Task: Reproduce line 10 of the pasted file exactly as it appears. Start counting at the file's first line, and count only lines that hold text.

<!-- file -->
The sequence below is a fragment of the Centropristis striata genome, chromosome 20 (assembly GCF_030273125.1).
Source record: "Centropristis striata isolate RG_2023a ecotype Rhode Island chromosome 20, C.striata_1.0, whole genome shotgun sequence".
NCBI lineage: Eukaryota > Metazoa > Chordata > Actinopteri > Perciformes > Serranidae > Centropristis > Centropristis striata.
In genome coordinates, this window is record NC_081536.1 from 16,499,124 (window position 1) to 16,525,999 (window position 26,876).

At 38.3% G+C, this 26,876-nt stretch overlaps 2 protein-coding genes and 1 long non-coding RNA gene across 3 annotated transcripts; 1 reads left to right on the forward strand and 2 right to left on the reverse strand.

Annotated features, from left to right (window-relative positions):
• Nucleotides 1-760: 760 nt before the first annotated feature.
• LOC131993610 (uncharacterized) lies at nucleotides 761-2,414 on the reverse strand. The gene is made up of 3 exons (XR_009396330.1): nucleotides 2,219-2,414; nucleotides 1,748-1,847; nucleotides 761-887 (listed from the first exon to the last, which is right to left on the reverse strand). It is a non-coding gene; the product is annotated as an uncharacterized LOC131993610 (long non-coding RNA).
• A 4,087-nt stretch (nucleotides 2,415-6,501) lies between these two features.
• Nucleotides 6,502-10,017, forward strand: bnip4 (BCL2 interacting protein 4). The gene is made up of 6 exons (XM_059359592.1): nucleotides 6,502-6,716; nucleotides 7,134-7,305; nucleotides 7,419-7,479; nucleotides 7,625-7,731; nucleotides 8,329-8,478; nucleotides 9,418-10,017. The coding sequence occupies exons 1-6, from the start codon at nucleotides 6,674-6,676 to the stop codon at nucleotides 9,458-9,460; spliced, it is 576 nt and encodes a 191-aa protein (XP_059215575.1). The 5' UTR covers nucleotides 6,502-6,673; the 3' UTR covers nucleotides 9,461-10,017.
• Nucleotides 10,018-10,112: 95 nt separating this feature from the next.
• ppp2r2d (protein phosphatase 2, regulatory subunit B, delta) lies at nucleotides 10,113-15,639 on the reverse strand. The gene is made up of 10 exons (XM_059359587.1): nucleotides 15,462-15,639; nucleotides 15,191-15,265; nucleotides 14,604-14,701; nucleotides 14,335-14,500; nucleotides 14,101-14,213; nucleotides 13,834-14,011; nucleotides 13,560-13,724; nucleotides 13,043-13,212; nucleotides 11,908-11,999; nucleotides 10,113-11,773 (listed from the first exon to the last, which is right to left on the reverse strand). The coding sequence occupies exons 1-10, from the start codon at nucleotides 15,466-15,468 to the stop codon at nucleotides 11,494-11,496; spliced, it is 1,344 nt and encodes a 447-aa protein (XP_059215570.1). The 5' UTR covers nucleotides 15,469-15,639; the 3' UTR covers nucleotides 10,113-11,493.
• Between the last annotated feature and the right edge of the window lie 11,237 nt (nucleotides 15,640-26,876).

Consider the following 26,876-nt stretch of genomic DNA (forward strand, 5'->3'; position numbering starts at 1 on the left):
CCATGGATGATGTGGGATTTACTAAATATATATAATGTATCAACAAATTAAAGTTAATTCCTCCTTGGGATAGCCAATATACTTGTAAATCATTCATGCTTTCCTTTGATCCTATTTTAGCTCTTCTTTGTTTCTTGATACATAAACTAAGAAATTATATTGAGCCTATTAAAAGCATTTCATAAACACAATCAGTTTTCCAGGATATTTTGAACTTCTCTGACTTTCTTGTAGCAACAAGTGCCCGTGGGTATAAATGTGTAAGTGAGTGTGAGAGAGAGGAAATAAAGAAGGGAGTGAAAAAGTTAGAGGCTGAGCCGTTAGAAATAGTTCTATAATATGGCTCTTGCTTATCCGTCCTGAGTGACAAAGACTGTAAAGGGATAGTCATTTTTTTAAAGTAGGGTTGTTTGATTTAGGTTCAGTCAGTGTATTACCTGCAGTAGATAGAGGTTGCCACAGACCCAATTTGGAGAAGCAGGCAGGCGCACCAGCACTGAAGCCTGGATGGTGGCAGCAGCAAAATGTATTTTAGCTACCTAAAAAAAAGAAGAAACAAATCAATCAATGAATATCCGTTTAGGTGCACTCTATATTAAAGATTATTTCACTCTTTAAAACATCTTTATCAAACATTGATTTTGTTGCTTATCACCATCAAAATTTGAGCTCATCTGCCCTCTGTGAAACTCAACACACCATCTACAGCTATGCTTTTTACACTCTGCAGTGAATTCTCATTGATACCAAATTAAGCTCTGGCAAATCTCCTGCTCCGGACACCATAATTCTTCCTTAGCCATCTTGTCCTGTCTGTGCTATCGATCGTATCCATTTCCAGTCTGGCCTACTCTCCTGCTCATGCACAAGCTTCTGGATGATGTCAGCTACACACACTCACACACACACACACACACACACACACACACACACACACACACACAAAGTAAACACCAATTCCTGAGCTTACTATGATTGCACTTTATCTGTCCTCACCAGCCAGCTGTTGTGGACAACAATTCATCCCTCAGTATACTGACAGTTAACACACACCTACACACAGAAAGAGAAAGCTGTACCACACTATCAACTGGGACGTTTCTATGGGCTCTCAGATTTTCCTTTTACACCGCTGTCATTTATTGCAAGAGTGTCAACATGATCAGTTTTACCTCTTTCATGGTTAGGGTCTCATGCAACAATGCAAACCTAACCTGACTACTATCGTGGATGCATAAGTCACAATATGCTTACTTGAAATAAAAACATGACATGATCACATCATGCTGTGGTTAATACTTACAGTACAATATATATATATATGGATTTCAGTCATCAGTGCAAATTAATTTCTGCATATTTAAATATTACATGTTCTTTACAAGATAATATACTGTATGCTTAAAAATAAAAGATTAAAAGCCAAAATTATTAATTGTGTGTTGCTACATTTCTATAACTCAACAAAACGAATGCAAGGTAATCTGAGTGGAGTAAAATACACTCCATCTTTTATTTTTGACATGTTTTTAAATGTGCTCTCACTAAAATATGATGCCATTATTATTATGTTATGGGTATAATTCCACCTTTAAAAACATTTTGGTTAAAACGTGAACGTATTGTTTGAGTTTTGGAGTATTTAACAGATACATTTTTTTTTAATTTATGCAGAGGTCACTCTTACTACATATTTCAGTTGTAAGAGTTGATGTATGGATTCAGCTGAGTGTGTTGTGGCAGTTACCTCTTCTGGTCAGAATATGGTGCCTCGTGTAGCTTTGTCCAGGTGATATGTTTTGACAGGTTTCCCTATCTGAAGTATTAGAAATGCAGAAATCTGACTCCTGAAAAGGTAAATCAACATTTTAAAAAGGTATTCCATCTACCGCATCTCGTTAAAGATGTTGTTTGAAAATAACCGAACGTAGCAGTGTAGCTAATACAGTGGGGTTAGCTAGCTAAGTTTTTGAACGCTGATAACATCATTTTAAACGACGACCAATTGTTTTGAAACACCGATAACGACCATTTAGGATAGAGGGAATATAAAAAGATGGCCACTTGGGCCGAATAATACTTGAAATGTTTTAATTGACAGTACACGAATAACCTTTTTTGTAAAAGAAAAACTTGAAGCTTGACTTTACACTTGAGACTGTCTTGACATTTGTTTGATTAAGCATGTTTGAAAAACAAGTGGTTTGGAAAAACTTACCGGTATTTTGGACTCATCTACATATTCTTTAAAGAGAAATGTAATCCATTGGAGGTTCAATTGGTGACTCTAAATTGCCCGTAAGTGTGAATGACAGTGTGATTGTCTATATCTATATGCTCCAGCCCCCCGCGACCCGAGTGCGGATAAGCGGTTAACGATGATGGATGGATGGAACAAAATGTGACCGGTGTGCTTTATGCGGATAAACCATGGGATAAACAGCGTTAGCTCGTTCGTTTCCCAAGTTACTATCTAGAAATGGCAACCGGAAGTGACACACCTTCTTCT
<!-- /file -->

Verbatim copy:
• Nucleotides 6,502-10,017, forward strand: bnip4 (BCL2 interacting protein 4). The gene is made up of 6 exons (XM_059359592.1): nucleotides 6,502-6,716; nucleotides 7,134-7,305; nucleotides 7,419-7,479; nucleotides 7,625-7,731; nucleotides 8,329-8,478; nucleotides 9,418-10,017. The coding sequence occupies exons 1-6, from the start codon at nucleotides 6,674-6,676 to the stop codon at nucleotides 9,458-9,460; spliced, it is 576 nt and encodes a 191-aa protein (XP_059215575.1). The 5' UTR covers nucleotides 6,502-6,673; the 3' UTR covers nucleotides 9,461-10,017.